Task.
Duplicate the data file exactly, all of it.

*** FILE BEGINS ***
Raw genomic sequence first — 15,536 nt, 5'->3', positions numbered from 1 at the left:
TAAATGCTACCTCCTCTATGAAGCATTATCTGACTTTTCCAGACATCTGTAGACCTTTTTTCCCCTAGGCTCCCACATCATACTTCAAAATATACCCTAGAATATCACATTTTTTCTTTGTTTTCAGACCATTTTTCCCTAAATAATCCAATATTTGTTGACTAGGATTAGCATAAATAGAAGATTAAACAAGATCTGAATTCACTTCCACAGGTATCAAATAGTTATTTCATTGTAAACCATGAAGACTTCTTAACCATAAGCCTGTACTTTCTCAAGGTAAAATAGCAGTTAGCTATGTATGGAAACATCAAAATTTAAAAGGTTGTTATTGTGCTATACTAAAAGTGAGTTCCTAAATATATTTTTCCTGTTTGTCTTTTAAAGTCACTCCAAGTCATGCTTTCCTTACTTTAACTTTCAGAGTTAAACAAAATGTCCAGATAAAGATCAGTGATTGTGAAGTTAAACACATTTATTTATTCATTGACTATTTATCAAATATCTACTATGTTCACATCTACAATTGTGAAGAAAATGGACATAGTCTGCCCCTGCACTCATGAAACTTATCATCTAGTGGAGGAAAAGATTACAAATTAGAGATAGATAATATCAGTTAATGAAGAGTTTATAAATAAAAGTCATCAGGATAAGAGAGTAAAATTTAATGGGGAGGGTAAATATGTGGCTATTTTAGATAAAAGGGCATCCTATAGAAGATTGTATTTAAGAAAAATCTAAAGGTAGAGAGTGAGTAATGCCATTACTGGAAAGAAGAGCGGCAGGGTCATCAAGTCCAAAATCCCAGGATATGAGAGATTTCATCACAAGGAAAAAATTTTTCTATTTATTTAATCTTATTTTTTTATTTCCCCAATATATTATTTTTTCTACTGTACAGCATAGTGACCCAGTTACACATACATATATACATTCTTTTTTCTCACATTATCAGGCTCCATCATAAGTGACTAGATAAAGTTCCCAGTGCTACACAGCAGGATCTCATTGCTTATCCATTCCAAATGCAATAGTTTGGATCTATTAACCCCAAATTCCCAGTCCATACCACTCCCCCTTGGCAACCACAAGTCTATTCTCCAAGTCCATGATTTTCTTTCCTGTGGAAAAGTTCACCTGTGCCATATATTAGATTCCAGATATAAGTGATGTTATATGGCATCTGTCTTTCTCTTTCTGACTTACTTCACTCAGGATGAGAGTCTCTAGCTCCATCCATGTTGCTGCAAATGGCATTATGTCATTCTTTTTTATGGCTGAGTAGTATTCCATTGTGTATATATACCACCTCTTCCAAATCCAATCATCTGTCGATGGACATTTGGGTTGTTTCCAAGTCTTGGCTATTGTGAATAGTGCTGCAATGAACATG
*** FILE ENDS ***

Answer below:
Raw genomic sequence first — 15,536 nt, 5'->3', positions numbered from 1 at the left:
TAAATGCTACCTCCTCTATGAAGCATTATCTGACTTTTCCAGACATCTGTAGACCTTTTTTCCCCTAGGCTCCCACATCATACTTCAAAATATACCCTAGAATATCACATTTTTTCTTTGTTTTCAGACCATTTTTCCCTAAATAATCCAATATTTGTTGACTAGGATTAGCATAAATAGAAGATTAAACAAGATCTGAATTCACTTCCACAGGTATCAAATAGTTATTTCATTGTAAACCATGAAGACTTCTTAACCATAAGCCTGTACTTTCTCAAGGTAAAATAGCAGTTAGCTATGTATGGAAACATCAAAATTTAAAAGGTTGTTATTGTGCTATACTAAAAGTGAGTTCCTAAATATATTTTTCCTGTTTGTCTTTTAAAGTCACTCCAAGTCATGCTTTCCTTACTTTAACTTTCAGAGTTAAACAAAATGTCCAGATAAAGATCAGTGATTGTGAAGTTAAACACATTTATTTATTCATTGACTATTTATCAAATATCTACTATGTTCACATCTACAATTGTGAAGAAAATGGACATAGTCTGCCCCTGCACTCATGAAACTTATCATCTAGTGGAGGAAAAGATTACAAATTAGAGATAGATAATATCAGTTAATGAAGAGTTTATAAATAAAAGTCATCAGGATAAGAGAGTAAAATTTAATGGGGAGGGTAAATATGTGGCTATTTTAGATAAAAGGGCATCCTATAGAAGATTGTATTTAAGAAAAATCTAAAGGTAGAGAGTGAGTAATGCCATTACTGGAAAGAAGAGCGGCAGGGTCATCAAGTCCAAAATCCCAGGATATGAGAGATTTCATCACAAGGAAAAAATTTTTCTATTTATTTAATCTTATTTTTTTATTTCCCCAATATATTATTTTTTCTACTGTACAGCATAGTGACCCAGTTACACATACATATATACATTCTTTTTTCTCACATTATCAGGCTCCATCATAAGTGACTAGATAAAGTTCCCAGTGCTACACAGCAGGATCTCATTGCTTATCCATTCCAAATGCAATAGTTTGGATCTATTAACCCCAAATTCCCAGTCCATACCACTCCCCCTTGGCAACCACAAGTCTATTCTCCAAGTCCATGATTTTCTTTCCTGTGGAAAAGTTCACCTGTGCCATATATTAGATTCCAGATATAAGTGATGTTATATGGCATCTGTCTTTCTCTTTCTGACTTACTTCACTCAGGATGAGAGTCTCTAGCTCCATCCATGTTGCTGCAAATGGCATTATGTCATTCTTTTTTATGGCTGAGTAGTATTCCATTGTGTATATATACCACCTCTTCCAAATCCAATCATCTGTCGATGGACATTTGGGTTGTTTCCAAGTCTTGGCTATTGTGAATAGTGCTGCAATGAACATG